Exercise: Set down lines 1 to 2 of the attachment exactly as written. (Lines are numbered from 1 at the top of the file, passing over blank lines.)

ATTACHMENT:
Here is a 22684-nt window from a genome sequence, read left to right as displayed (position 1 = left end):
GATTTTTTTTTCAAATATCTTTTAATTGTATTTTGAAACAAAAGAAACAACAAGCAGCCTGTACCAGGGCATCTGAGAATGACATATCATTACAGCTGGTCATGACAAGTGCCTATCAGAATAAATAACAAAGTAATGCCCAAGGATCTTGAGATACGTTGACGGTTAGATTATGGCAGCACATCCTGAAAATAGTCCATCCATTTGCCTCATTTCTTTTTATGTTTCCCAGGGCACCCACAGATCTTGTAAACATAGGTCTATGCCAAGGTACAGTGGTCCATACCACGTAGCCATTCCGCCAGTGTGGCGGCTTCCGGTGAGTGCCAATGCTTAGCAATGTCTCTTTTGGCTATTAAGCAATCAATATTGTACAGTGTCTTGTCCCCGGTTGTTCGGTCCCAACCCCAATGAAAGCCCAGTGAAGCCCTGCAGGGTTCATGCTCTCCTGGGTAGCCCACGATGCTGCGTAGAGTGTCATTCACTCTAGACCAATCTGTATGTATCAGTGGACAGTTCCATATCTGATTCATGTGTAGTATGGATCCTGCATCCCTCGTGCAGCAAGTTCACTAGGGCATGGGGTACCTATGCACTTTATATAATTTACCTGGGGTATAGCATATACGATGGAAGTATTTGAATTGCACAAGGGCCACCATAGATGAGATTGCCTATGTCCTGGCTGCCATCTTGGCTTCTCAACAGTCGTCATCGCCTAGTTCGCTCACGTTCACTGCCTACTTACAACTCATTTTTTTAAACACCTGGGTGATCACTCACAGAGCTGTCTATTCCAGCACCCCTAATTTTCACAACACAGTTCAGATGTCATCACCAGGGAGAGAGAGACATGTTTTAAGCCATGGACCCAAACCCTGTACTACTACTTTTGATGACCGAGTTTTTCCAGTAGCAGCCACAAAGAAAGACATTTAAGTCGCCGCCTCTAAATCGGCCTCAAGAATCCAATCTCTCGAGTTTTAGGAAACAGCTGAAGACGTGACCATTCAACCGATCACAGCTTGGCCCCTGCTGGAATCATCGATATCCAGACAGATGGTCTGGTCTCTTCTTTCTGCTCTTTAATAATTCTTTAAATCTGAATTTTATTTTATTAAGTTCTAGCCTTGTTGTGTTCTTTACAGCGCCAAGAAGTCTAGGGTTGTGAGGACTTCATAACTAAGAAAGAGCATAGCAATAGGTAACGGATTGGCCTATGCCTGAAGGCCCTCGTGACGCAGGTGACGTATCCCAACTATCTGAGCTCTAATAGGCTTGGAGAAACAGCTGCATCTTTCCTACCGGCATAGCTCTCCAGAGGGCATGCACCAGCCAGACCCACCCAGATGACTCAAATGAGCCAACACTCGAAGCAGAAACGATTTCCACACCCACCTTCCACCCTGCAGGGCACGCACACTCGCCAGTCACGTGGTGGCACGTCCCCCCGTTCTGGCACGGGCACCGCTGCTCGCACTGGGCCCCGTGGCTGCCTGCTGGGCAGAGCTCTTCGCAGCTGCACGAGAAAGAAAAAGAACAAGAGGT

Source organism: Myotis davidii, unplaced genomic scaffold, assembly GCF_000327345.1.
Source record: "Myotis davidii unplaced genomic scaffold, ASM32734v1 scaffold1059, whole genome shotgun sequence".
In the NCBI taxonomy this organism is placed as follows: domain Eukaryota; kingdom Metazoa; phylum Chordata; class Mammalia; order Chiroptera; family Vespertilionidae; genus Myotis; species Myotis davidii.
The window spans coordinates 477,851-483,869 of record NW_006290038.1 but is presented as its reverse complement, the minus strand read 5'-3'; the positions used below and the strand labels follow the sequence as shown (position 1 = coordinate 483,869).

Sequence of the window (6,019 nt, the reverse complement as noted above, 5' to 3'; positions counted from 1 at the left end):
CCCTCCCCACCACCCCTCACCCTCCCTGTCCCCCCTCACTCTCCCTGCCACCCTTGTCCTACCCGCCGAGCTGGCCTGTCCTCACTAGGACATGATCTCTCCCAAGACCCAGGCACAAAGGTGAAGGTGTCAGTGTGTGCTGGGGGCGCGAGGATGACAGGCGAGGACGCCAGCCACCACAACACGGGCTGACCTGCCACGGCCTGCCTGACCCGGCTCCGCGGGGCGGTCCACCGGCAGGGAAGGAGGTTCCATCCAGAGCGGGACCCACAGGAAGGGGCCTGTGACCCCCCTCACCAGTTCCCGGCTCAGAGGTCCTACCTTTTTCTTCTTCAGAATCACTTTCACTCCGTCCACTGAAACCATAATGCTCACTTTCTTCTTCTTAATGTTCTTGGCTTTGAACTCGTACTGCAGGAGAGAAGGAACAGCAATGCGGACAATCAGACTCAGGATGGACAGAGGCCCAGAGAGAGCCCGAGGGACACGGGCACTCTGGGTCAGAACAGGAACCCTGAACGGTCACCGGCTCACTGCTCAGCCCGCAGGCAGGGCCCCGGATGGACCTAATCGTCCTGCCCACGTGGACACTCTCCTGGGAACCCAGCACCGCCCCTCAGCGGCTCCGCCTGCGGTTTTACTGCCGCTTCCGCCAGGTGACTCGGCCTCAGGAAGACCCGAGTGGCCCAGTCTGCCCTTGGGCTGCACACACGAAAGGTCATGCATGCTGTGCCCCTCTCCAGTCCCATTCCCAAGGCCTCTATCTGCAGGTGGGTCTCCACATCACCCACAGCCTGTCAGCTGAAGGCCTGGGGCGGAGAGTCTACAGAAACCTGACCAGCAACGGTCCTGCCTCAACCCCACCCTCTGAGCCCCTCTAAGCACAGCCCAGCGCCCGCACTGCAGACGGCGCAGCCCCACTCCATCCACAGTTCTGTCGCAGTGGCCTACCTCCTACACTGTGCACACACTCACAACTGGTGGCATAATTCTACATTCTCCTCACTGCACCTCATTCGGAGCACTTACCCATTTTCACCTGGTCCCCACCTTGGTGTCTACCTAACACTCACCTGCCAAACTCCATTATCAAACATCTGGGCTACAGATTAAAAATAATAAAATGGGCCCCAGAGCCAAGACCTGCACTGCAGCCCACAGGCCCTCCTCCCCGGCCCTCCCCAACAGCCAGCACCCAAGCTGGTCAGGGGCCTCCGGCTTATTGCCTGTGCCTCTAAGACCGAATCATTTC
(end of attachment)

Here is a 22684-nt window from a genome sequence, read left to right as displayed (position 1 = left end):
GATTTTTTTTTCAAATATCTTTTAATTGTATTTTGAAACAAAAGAAACAACAAGCAGCCTGTACCAGGGCATCTGAGAATGACATATCATTACAGCTGGTCATGACAAGTGCCTATCAGAATAAATAACAAAGTAATGCCCAAGGATCTTGAGATACGTTGACGGTTAGATTATGGCAGCACATCCTGAAAATAGTCCATCCATTTGCCTCATTTCTTTTTATGTTTCCCAGGGCACCCACAGATCTTGTAAACATAGGTCTATGCCAAGGTACAGTGGTCCATACCACGTAGCCATTCCGCCAGTGTGGCGGCTTCCGGTGAGTGCCAATGCTTAGCAATGTCTCTTTTGGCTATTAAGCAATCAATATTGTACAGTGTCTTGTCCCCGGTTGTTCGGTCCCAACCCCAATGAAAGCCCAGTGAAGCCCTGCAGGGTTCATGCTCTCCTGGGTAGCCCACGATGCTGCGTAGAGTGTCATTCACTCTAGACCAATCTGTATGTATCAGTGGACAGTTCCATATCTGATTCATGTGTAGTATGGATCCTGCATCCCTCGTGCAGCAAGTTCACTAGGGCATGGGGTACCTATGCACTTTATATAATTTACCTGGGGTATAGCATATACGATGGAAGTATTTGAATTGCACAAGGGCCACCATAGATGAGATTGCCTATGTCCTGGCTGCCATCTTGGCTTCTCAACAGTCGTCATCGCCTAGTTCGCTCACGTTCACTGCCTACTTACAACTCATTTTTTTAAACACCTGGGTGATCACTCACAGAGCTGTCTATTCCAGCACCCCTAATTTTCACAACACAGTTCAGATGTCATCACCAGGGAGAGAGAGACATGTTTTAAGCCATGGACCCAAACCCTGTACTACTACTTTTGATGACCGAGTTTTTCCAGTAGCAGCCACAAAGAAAGACATTTAAGTCGCCGCCTCTAAATCGGCCTCAAGAATCCAATCTCTCGAGTTTTAGGAAACAGCTGAAGACGTGACCATTCAACCGATCACAGCTTGGCCCCTGCTGGAATCATCGATATCCAGACAGATGGTCTGGTCTCTTCTTTCTGCTCTTTAATAATTCTTTAAATCTGAATTTTATTTTATTAAGTTCTAGCCTTGTTGTGTTCTTTACAGCGCCAAGAAGTCTAGGGTTGTGAGGACTTCATAACTAAGAAAGAGCATAGCAATAGGTAACGGATTGGCCTATGCCTGAAGGCCCTCGTGACGCAGGTGACGTATCCCAACTATCTGAGCTCTAATAGGCTTGGAGAAACAGCTGCATCTTTCCTACCGGCATAGCTCTCCAGAGGGCATGCACCAGCCAGACCCACCCAGATGACTCAAATGAGCCAACACTCGAAGCAGAAACGATTTCCACACCCACCTTCCACCCTGCAGGGCACGCACACTCGCCAGTCACGTGGTGGCACGTCCCCCCGTTCTGGCACGGGCACCGCTGCTCGCACTGGGCCCCGTGGCTGCCTGCTGGGCAGAGCTCTTCGCAGCTGCACGAGAAAGAAAAAGAACAAGAGGT